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OUT OF THE FRYING PAN

Inflation is forcing Indians to switch to cheaper cooking oils

A man loads empty containers of edible oil onto a tricycle at a roadside in Kolkata
REUTERS/Rupak De Chowdhuri
Slippery ground.
  • Manavi Kapur
By Manavi Kapur

Reporter

Published

India’s central bank may have been slow to acknowledge rising inflation but consumers are feeling the heat.

Prices of edible oils have risen steadily over the past two years, with brief periods of respite because of the government’s interventions. On the whole, households report that prices of everyday kitchen oils like sunflower, mustard, and soybean have risen by 50%-70% since before the covid-19 pandemic, according to a survey conducted by community-led social media platform LocalCircles.

Among the 21,000 respondents surveyed across India, a large majority reported a change in their spending pattern due to this.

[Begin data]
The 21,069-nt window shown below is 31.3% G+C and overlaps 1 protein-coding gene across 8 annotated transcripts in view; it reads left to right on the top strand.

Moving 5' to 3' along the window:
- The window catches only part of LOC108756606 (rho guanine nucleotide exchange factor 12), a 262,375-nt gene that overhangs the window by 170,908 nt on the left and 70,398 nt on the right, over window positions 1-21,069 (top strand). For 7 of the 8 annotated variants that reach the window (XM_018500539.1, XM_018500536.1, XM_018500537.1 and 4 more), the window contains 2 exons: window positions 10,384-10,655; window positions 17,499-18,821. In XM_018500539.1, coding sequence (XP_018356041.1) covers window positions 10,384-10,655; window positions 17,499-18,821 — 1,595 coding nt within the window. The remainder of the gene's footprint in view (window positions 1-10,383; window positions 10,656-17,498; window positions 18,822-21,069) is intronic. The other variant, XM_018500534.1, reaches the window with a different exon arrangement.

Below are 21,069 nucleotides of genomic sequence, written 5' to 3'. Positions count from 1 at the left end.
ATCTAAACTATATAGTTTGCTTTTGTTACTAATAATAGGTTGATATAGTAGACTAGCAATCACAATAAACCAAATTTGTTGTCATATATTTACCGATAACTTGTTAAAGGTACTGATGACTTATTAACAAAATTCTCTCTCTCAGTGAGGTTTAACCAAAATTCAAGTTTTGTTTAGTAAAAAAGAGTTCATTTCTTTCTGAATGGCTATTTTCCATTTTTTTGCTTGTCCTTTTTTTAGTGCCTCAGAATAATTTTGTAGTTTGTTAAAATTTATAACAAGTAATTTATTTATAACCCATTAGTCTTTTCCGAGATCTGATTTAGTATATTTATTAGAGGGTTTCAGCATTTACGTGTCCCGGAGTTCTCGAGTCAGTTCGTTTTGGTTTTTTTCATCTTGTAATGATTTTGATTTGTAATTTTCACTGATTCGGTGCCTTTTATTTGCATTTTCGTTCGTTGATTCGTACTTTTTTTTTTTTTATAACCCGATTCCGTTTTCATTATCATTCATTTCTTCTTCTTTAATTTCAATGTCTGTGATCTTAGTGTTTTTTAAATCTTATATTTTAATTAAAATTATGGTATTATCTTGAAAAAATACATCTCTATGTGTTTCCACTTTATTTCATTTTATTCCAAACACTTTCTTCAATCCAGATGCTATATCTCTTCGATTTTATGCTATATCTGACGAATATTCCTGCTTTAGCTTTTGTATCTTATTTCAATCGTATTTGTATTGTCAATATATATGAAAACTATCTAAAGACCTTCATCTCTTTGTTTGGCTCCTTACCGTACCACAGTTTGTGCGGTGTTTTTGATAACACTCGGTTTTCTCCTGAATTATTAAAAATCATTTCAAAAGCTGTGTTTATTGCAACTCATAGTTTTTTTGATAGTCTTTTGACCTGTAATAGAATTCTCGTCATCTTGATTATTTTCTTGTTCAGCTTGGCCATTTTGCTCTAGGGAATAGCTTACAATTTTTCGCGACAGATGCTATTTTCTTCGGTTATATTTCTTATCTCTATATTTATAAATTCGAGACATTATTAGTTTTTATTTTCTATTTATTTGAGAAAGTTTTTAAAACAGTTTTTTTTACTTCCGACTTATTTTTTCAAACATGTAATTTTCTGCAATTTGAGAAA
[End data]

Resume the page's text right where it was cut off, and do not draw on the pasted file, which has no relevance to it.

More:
The Indian government has tried to curb the rising prices of such oils by cutting import duties and taxes. However, due to global factors like the Russian invasion of Ukraine, prices have continued to rise. India, for instance, relies heavily on sunflower oil imports from Russia and Ukraine.

India’s retail inflation likely rose to a 16-month high of 6.35% in March, apparently fuelled by rising food prices, according to a Reuters poll of economic analysts. Things like lemons are now retailing in New Delhi at 300 rupees ($4) per kg, more than five times their average price.

This is forcing Indians to rethink their everyday expenses.

Cheaper edible oil alternatives

Inflation is mostly being driven by fuel prices and supply chain issues, forcing Indian households to consider cheaper alternatives.

Nearly a third of the respondents to the LocalCircles survey said they now use lower quality edible oils.

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